Pennsylvania: 2,970,733 - 2,926,441 = 44,292
That adds up to Trump winning those states by 77,744 votes.
That’s a small number of votes. That’s 0.06% of the total votes cast (128,824,833) — or 0.82% in Wisconsin, 0.24% in Michigan, and 0.75% in Pennsylvania. Not even 1% in any one of those states.
If you grant that Russia’s efforts had a small effect — well, there’s the difference.
You may think otherwise: you may think their efforts had an even greater effect, or none at all, and I suspect what you think depends on which candidate you backed.
For me: I believe that everything mattered. Russia’s attack on our democracy isn’t the only issue of consequence. But, still, take away just this one thing, and I strongly suspect Clinton would have won.
PS In contrast, Clinton won the popular vote by 2,865,075 votes, which is 2.2% of the popular vote.
The Declassified Report 6 Jan 2017, 9:53 pm
We assess with high confidence that Russian President Vladimir Putin ordered an influence campaign in 2016 aimed at the US presidential election, the consistent goals of which were to undermine public faith in the US democratic process, denigrate Secretary Clinton, and harm her electability and potential presidency. We further assess Putin and the Russian Government developed a clear preference for President-elect Trump.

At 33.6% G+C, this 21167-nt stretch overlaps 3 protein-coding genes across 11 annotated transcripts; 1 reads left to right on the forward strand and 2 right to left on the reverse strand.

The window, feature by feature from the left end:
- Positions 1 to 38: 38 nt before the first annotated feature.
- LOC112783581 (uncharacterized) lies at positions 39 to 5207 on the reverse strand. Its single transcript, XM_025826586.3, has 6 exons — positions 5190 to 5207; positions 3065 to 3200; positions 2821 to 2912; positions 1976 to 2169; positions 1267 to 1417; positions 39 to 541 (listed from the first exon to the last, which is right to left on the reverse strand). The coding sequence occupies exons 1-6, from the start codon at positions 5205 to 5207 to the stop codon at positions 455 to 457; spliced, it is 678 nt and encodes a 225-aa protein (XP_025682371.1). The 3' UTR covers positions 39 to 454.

(Via Talking Points Memo.)
Manton’s Thing 6 Jan 2017, 9:22 pm
Manton’s doing important work, and you should back it.
Microblogging on the open web could be — should be — the next thing. Manton’s building it. With your help.
OPML File Type on Macs 5 Jan 2017, 9:20 pm
I was fixing a bug in OmniOutliner where it wouldn’t open a file with an uppercase .OPML suffix. I did some digging, and the fix was to register the app as handling the com.apple.news.opml file type.
Which upset me. I’ll explain.
OPML — Outline Processor Markup Language — was invented in 2000 by Dave Winer at UserLand Software. It’s not Apple’s format, and the correct file type is org.opml.opml.